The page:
Childhood trauma is much more common than we perceive. Each year millions of children across the United States experience some sort of trauma whether it is child abuse, neglect, exposure to violence, family alcohol or drug abuse, or poverty. It is great that we as a society know about the millions of children exposed to trauma, but what about the millions we do not know about? It is essential that we understand how childhood adversity creates negative, long-term effects on the child’s mind and body. Turning a blind eye to childhood adversity has caused our nation to pay a tremendous human price, societal price, and economic price for the degree of childhood adversity and resilience our children experience.
In this article, the Lucile Packard Foundation for Children’s Health touches on the connection between brain structure and early experiences of trauma. The prefrontal cortex does not fully develop until about the age of 25 (Rousseau, 2020). The prefrontal cortex is responsible for a variety of complex cognitive behavior such as planning, personality expression, decision making, and moderating social behavior (Rousseau,2020). When an individual experiences trauma it causes developmental issues in the prefrontal cortex. Childhood adversity leads to the inability to self regulate emotion and disrupts healthy development in adulthood (Children Health, 2017). It also causes behavioral, emotional, school, and health problems during childhood and adolescence (Children Health, 2017). There is an 80% likelihood that if exposed to one of these categories as a child, an individual will experience alcoholism and alcohol abuse, chronic obstructive pulmonary disease, depression, drug use, heart disease, liver disease, risk of partner violence, smoking, suicide, and overall a decline in a healthy and robust quality of life (Rousseau, 2020).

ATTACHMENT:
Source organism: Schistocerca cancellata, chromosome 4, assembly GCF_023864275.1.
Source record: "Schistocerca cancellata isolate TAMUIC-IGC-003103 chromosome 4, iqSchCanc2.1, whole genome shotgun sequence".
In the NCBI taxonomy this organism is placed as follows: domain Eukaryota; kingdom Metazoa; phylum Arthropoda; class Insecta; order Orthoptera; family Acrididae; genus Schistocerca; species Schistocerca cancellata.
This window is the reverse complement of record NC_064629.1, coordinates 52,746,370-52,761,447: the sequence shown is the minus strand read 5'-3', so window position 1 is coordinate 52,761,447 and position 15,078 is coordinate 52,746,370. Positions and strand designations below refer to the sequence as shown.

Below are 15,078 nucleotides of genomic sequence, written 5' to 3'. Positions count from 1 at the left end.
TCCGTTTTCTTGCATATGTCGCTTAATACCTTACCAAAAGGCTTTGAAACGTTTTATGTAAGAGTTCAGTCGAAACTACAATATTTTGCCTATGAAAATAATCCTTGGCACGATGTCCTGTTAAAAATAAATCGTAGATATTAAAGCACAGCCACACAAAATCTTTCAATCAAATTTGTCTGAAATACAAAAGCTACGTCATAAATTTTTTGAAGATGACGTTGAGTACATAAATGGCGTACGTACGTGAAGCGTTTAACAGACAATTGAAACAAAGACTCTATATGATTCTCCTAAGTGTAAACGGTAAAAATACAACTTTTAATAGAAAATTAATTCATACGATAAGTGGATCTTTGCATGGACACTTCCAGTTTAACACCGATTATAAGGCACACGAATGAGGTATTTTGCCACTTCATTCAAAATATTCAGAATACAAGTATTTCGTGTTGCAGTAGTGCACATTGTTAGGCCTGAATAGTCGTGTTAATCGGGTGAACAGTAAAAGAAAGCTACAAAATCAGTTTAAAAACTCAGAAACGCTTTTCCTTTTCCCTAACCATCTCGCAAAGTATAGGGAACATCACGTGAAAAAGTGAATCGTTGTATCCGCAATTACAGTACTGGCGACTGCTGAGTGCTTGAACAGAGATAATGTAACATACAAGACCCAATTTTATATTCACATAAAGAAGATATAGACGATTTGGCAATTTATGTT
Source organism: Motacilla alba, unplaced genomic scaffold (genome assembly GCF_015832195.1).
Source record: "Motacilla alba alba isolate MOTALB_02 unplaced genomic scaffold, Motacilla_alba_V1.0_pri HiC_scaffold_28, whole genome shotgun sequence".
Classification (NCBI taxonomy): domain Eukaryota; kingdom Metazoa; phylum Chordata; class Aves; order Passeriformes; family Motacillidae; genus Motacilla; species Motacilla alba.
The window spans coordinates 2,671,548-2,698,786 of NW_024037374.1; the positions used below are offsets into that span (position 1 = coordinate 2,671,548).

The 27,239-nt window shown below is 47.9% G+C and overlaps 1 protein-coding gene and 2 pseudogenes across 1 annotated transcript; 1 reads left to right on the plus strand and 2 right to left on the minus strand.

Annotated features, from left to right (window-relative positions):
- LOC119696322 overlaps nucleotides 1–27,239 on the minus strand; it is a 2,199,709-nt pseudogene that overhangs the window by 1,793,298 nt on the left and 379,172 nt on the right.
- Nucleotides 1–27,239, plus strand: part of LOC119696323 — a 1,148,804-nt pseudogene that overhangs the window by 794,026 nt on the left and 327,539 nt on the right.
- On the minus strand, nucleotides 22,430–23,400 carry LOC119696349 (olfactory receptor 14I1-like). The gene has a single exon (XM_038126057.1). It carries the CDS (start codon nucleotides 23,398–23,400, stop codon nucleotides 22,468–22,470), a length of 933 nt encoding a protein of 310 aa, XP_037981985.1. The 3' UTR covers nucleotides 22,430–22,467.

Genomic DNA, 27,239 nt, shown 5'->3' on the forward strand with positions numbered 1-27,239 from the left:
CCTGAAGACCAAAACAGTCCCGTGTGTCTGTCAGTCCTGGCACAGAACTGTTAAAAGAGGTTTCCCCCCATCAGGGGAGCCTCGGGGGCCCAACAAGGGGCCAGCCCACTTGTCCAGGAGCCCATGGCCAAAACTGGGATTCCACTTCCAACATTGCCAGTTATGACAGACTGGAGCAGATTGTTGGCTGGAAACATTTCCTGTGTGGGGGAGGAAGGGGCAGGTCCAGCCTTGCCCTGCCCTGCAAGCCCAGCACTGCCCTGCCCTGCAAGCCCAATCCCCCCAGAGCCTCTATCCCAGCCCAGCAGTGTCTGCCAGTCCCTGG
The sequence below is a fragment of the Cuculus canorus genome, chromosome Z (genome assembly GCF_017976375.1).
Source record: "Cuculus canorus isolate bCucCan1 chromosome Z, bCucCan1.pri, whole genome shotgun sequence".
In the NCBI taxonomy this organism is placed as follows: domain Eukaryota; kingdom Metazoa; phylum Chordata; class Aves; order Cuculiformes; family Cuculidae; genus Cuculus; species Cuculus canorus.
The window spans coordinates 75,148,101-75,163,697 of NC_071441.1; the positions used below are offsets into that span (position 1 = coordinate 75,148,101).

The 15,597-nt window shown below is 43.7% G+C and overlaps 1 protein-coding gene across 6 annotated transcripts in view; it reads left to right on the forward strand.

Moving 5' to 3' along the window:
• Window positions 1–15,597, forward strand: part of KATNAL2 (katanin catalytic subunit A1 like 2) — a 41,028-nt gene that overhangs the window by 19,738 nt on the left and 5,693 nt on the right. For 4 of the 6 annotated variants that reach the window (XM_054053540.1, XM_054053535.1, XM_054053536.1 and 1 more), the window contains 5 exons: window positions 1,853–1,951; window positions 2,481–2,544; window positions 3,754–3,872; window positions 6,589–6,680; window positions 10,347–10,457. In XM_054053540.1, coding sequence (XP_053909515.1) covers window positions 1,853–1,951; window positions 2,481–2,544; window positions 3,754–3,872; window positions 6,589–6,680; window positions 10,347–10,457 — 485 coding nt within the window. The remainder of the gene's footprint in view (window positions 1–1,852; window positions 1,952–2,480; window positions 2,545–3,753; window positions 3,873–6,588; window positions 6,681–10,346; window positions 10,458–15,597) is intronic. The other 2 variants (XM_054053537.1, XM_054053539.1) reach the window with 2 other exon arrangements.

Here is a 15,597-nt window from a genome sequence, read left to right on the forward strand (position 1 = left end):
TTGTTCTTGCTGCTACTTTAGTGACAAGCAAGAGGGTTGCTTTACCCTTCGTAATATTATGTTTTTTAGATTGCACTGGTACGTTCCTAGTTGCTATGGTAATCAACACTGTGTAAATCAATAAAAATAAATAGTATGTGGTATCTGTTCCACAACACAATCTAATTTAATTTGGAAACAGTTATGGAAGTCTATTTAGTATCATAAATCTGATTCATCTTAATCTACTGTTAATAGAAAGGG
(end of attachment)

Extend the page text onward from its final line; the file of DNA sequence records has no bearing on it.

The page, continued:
Unlike many articles on Childhood adversity, the Lucile Packard Foundation for Children’s Health discusses the connection between resilience and children with adverse experiences. Resilience is defined as an adaptive response to hardship. In other words, a child’s ability to recover and cope with adverse experiences. Many researchers do not touch on the topic of resilience, however it may play a major role in adverse childhood experiences. The Lucile Packard Foundation for Children’s Health explains that resilience involves a combination of internal and external factors (Children Health, 2017). Understanding the factors involved with resilience and how resilience is strengthened contributes to allowing society to better support a child recovering from trauma.
As mentioned previously, each year millions of children across the United States experience some sort of trauma. The Lucile Packard Foundation for Children’s Health does not simply discuss the adverse childhood experiences, but policy implications designed to help to prevent ACEs, as well as to ensure early identification and intervention for parents and children affected by trauma (Children Health, 2017). In the end, the Lucile Packard Foundation for Children’s Health demonstrates how developing policies and program options to help prevent, interrupt, and mitigate the effects of childhood adversity contributes to our ability to protect these children.
“Childhood Adversity and Resilience Summary.” Kidsdata.org, 2017,
Rousseau, D. (2020). Module 2: Childhood Trauma. Retrieved from